Old Cigarette Ads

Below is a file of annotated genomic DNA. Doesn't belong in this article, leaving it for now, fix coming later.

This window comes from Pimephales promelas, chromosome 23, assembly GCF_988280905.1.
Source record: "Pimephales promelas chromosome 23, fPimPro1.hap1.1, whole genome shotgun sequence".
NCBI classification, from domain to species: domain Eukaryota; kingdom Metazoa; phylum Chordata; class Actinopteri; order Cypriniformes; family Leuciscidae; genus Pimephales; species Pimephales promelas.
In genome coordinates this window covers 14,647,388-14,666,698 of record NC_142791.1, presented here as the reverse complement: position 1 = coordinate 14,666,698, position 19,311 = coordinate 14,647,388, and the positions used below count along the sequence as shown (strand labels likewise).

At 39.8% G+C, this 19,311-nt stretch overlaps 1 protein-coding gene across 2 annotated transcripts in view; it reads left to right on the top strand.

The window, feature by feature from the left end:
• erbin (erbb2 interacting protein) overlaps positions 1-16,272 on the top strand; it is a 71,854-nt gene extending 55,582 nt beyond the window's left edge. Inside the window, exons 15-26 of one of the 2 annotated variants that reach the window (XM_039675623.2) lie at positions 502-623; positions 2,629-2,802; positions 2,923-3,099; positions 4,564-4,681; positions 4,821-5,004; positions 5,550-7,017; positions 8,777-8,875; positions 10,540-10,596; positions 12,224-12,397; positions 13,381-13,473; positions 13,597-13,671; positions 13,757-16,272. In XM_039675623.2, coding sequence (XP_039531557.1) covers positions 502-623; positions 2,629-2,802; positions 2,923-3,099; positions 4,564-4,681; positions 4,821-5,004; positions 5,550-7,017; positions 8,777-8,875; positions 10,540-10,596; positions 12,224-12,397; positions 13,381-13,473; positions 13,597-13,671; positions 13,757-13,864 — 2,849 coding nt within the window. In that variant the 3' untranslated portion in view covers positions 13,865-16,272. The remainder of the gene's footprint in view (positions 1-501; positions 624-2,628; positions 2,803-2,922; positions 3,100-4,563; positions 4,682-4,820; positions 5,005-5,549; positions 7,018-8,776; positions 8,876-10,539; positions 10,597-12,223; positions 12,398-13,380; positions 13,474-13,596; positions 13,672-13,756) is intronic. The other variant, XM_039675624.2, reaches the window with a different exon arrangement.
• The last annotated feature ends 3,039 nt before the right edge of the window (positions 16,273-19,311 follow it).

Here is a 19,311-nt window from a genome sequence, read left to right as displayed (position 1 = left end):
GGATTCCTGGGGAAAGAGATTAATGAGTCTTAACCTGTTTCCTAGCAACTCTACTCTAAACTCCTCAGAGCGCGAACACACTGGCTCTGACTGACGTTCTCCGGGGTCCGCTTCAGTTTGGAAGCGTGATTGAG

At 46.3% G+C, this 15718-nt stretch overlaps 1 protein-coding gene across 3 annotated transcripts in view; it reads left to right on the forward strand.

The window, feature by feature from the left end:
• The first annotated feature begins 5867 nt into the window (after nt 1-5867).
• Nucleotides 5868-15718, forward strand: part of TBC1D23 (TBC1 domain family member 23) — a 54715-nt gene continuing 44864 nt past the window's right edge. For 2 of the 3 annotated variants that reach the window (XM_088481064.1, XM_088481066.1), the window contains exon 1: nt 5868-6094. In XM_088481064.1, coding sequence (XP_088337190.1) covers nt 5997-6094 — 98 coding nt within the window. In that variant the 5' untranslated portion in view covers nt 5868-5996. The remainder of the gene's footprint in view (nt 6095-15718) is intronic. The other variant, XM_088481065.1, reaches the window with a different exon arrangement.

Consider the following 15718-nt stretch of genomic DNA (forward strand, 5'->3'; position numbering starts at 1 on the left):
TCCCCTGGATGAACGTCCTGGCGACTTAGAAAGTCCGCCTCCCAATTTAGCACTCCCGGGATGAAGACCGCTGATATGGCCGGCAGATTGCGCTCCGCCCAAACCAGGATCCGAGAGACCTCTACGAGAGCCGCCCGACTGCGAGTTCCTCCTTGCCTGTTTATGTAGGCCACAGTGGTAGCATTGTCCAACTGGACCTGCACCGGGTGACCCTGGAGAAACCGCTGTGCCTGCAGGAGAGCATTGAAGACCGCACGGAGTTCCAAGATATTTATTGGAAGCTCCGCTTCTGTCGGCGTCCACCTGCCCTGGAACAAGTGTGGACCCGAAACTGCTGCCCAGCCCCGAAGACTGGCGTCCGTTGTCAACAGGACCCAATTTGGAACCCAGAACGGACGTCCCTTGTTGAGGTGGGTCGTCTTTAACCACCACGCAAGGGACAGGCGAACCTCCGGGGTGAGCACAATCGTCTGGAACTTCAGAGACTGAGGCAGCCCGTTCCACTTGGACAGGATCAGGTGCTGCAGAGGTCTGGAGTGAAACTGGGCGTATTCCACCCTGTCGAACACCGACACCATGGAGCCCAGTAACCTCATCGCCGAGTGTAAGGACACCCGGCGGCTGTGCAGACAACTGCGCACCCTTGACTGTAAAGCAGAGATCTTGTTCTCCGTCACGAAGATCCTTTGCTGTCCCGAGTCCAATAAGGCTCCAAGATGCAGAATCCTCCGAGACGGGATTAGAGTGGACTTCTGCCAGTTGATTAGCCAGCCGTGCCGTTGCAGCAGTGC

Tobacco advertising is the advertising of tobacco products or use (typically cigarette smoking) by the tobacco industry through a variety of media including sponsorship, particularly of sporting events. It is now one of the most highly regulated forms of marketing. Some or all forms of tobacco advertising are banned in many countries. 1789–1870 Edit This advertisement for "Egyptian Deities" cigarettes depicts an early 20th century woman holding a package of cigarettes. "Egyptian Deities" advertisement. Early 20th century. The first known advertisement in the United States was for the snuff and tobacco products of P. Lorillard and Company and was placed in the New York daily paper in 1789. Advertising was an emerging concept, and tobacco-related advertisements were not seen as any different from those for other products: tobacco's negative impact on health was unknown at the time. Local and regional newspapers were used because of the small-scale production and transportation of these goods. The first real brand name to become known on a bigger scale in the USA was "Bull Durham" which emerged in 1868, with the advertising placing the emphasis on how easy it was "to roll your own".[1] Color lithography (1870–1900) Edit German cigarette ad by Hans Rudi Erdt (1915) The development of color lithography in the late 1870s allowed the companies to create attractive images to better present their products. This led to the printing of pictures onto the cigarette cards, previously only used to stiffen the packaging but now turned into an early marketing concept.[2] By the last quarter of the 19th century, magazines such as Punch carried advertisements for different brands of cigarettes, snuff, and pipe tobacco. Advertising was significantly helped by the distribution of free or subsidized branded cigarettes to troops during World War I and World War II. The second invention was a cigarette-making machine developed in the 1880s.[3] Modern advertising (1920s) Edit Modern advertising was created with the innovative techniques used in tobacco advertising beginning in the 1920s.[4][5] 1930–99 Edit Early 20th-century advertisements of Tobacco products made in Durham, NC Winchester cigarettes advertisement in front of a drug store in Montreal, Quebec in 1942 Advertising in the decades leading up to World War II consisted primarily of full page, color magazine and newspaper advertisements. Many companies created slogans for their specific cigarettes and also gained endorsements from famous men and women. Some advertisements even contained children or doctors in their efforts to sway new customers to their specific brand. Much of these advertisements sought to make smoking appear fashionable and modern to men and women. Also, since the health effects of smoking weren't entirely proven at this time, the only real opposing argument to smoking was made on moral grounds. However, there were still a substantial number of doctors and scientists who believed there was a health risk associated with smoking cigarettes.[6] During World War II, cigarettes were included in American soldier's C-rations since many tobacco companies sent the soldiers cigarettes for free. Cigarette sales reached an all-time high at this point, as cigarette companies were not only able to get soldiers addicted to tobacco, but specific brands also found a new loyal group of customers as soldiers who smoked their cigarettes returned from the war.[7] U.S. tobacco ads from the 20th century After World War II, cigarette companies advertised frequently on television programs. To combat this move by the cigarette companies, the Federal Communications Commission required television stations to air anti-smoking advertisements at no cost to the organizations providing such advertisements. In 1970, Congress took their anti-smoking initiative one step further and passed the Public Health Cigarette Smoking Act, banning the advertising of cigarettes on television and radio starting on January 2, 1971. After the television ban, most cigarette advertising took place in magazines, newspapers, and on billboards. However, in 1999 all cigarette billboard advertisements were replaced with anti-smoking messages, with some of these anti-smoking messages playing parodies of cigarette companies advertising figures and slogans. Since 1984, cigarette companies have also been forced to place Surgeon's General warnings on all cigarette packs and advertisements because of the passing of the Federal Cigarette Labeling and Advertising Act.[8] Restrictions on cigarette companies became even tighter in 2010 with the Family Smoking Prevention and Tobacco Control Act. The act prohibits tobacco companies from sponsoring sports, music, and other cultural events and also prevents the display of their logos or products on T-shirts, hats, or other apparel.[9] The constitutionality of both this act and the Food and Drug Administration's new graphic cigarette warning labels are being questioned under cigarette companies' first amendment rights.[10] 2000 onwards Edit Some mini motorcycles have a cigarette or other tobacco trademark applied; such branded mini-motorcycles have been found in New Zealand in breach of tobacco advertising legislation.[11] Campaigns Edit 1950–70 Edit Before the 1970s, most tobacco advertising was legal in the United States and most European nations. In the United States, in the 1950s and 1960s, cigarette brands frequently sponsored television shows—most notably To Tell the Truth and I've Got a Secret. One of the most famous television jingles of the era came from an advertisement for Winston cigarettes. The slogan "Winston tastes good like a cigarette should!" proved to be catchy, and is still quoted today. When used to introduce Gunsmoke (gun = smoke), two gun shots were heard in the middle of the jingle just when listeners were expecting to hear the word "cigarette". Other popular slogans from the 1960s were "Us Tareyton smokers would rather fight than switch!," which was used to advertise Tareyton cigarettes, and "I'd Walk a Mile for a Camel". In 1954, tobacco companies ran the ad "A Frank Statement." The ad was the first in a campaign to dispute reports that smoking cigarettes could cause lung cancer and had other dangerous health effects.[12] In the 1950s, manufacturers began adding filter tips to cigarettes to remove some of the tar and nicotine as they were smoked. "Safer," "less potent" cigarette brands were also introduced. Light cigarettes became so popular that, as of 2004, half of American smokers preferred them over regular cigarettes,.[13] According to The Federal Government's National Cancer Institute (NCI), light cigarettes provide no benefit to smokers' health.[14][15] In 1964, Smoking and Health: Report of the Advisory Committee to the Surgeon General of the United States was published. It was based on over 7000 scientific articles that linked tobacco use with cancer and other diseases. This report led to laws requiring warning labels on tobacco products and to restrictions on tobacco advertisements. As these began to come into force, tobacco marketing became more subtle, and a number of advertisements designed to appeal to children, particularly those featuring Joe Camel resulting in increased awareness and uptake of smoking among children.[16] However, restrictions did have an effect on adult quit rates, with its use declining to the point that by 2004, nearly half of all Americans who had ever smoked had quit.[17] Customer loyalty Edit Tobacco companies use advertising to drive brand awareness and brand preference amongst smokers, in order to drive sales and to increase brand and customer loyalty. One of the original forms of this was the inclusion of cigarette cards, a collectible set of ephemera. Film Edit Universal Pictures has a "Policy Regarding Tobacco Depictions in Films". In films anticipated to be released in the United States with a G, PG or PG-13 rating, smoking incidents (depiction of tobacco smoking, tobacco-related signage or paraphernalia) appear only when there is a substantial reason for doing so. In that case, the film is released with a health warning in end credits, DVD packaging, etc.[18] Since May 2007, the Motion Picture Association of America may give a film glamorizing smoking or depicting pervasive smoking outside of a historic or other mitigating context a higher rating.[19] There have also been moves to reduce the depiction of protagonists smoking in television shows, especially those aimed at children. For example, Ted Turner took steps to remove or edit scenes that depict characters in cartoons such as Tom and Jerry, The Flintstones and Scooby-Doo,[20] which are shown on his Cartoon Network and Boomerang television channels. Video game content rating systems have also looked at the usage of tobacco in video games; a video game depicting the use of tobacco may have a higher rating. One movie depicting smokeless tobacco use was the 2003 John Travolta movie Basic where smokeless brand Skoal was used.[21][22] Web Edit Both Google and Microsoft have policies that prohibit the promotion of tobacco products on their advertising networks.[23][24] However, some tobacco retailers are able to circumvent these policies by creating landing pages that promote tobacco accessories such as cigar humidors and lighters. Target markets Edit Youth Edit Young girl in wearing a Marlboro shirt in the 1980s Prior to 1964, many of the cigarette companies advertised their brand by claiming that their product did not have serious health risks. A couple of examples would be "Play safe with Philip Morris" and "More doctors smoke Camels". Such claims were made both to increase the sales of their product and to combat the increasing public knowledge of smoking's negative health effects.[25] A majority of people do not start smoking at adulthood because of informed decision-making. As a result, much cigarette advertising was intended to target youth and depicted youths smoking and using tobacco as a form of leisure and enjoyment.[26] Major cigarette companies would advertise their brands in popular TV shows such as The Flintstones and The Beverly Hillbillies, which were watched by many children and teens.[27] In 1964, after facing much pressure from the public, The Cigarette Advertising Code was created by the Tobacco companies, which prohibited advertising directed to youth.[25] The use of celebrities and famous athletes would also encourage smoking for youth. Popular comedian Bob Hope was used to advertise for cigarette companies.[25] The African-American magazine Ebony often used athletes to advertise major cigarette brands.[28] Before 2009, many tobacco companies made flavored tobacco packaged often in colorful candy like wrappers to attract new users, many of which were a younger audience. However these flavored cigarettes were banned on September 22, 2009 by the Family Smoking Prevention and Tobacco Control Act. Despite this initiative, flavored cigarettes are still on the rise because tobacco companies change their products slightly so they are filtered or slim cigarettes, which are not banned by the act.[clarification needed][29] Woman smoking in Japan The intended audience of tobacco advertising has changed throughout the years, with some brands specifically targeted towards a particular demographic. According to Reynolds American Inc, the Joe Camel campaign in the United States was created to advertise Camel brand to young adult smokers. Class action plaintiffs and politicians described the Joe Camel images as a "cartoon" intended to advertise the product to people below the legal smoking age. Under pressure from various anti-smoking groups, the Federal Trade Commission, and the U.S. Congress, Camel ended the campaign on 10 July 1997. Women Edit Tobacco companies have frequently targeted the female market, seeing it as a potential growth area as the largest market segment has traditionally been male. The introduction of the 1960s Virginia Slims brand, and in particular its "You've Come a Long Way Baby" and "Slimmer than the fat cigarettes men smoke" campaigns, was specifically aimed at women.[30] Poor and marginalized communities Edit When marketing cigarettes to the developing world, tobacco companies use the Western lifestyle as a mechanism to lure this demographic into purchasing their products.[31] The tobacco industry targeted young rural men by creating advertisements with images of cowboys, hunters, and race car drivers.Teens in rural areas are less likely to be exposed to anti-tobacco messages in the media. Low income and predominantly minority neighborhoods often have more tobacco retailers and more tobacco advertising than other neighborhoods.[32] Tobacco industry have been targeting marginalized groups over the years, including African Americans,[33] sexual minorities,[34] and even the homeless and the mentally ill.[35] According to the CDC Tobacco Product Use Among Adults 2015 report, American Indian/Alaska Native, non-Hispanic, 0–12 yrs (no diploma) and GED level of education, annual household income <$35,000, the LGB population, the uninsured, and those under serious psychological distress have the highest reported percentage of any tobacco product use.[36] Tobacco industry focus their advertisement towards these vulnerable groups, contributing to the large disparity in smoking and health problems.[37] Budgets Edit Tobacco companies have had particularly large budgets for their advertising campaigns. The Federal Trade Commission claimed that cigarette manufacturers spent $8.24 billion on advertising and promotion in 1999, the highest amount ever at that time. The FTC later claimed that in 2005, cigarette companies spent $13.11 billion on advertising and promotion, down from $15.12 billion in 2003, but nearly double what was spent in 1998. The increase, despite restrictions on the advertising in most countries, was an attempt at appealing to a younger audience, including multi-purchase offers and giveaways such as hats and lighters, along with the more traditional store and magazine advertising.[30] Marketing consultants ACNielsen announced that, during the period September 2001 to August 2002, tobacco companies advertising in the UK spent £25 million, excluding sponsorship and indirect advertising, broken down as follows: £11 million on press advertising £13.2 million on billboards £714,550 on radio advertising £106,253 on direct mail advertising Figures from around that time also estimated that the companies spent £8m a year sponsoring sporting events and teams (excluding Formula One) and a further £70m on Formula One in the UK.[38] The £25 million spent in the UK amounted to approximately $0.60 USD per person in 2002. The 15.12 billion spent in the United States in 2003 amounted to more than $45 for every person in the United States, more than $36 million per day, and more than $290 for each U.S. adult smoker. Advertisement c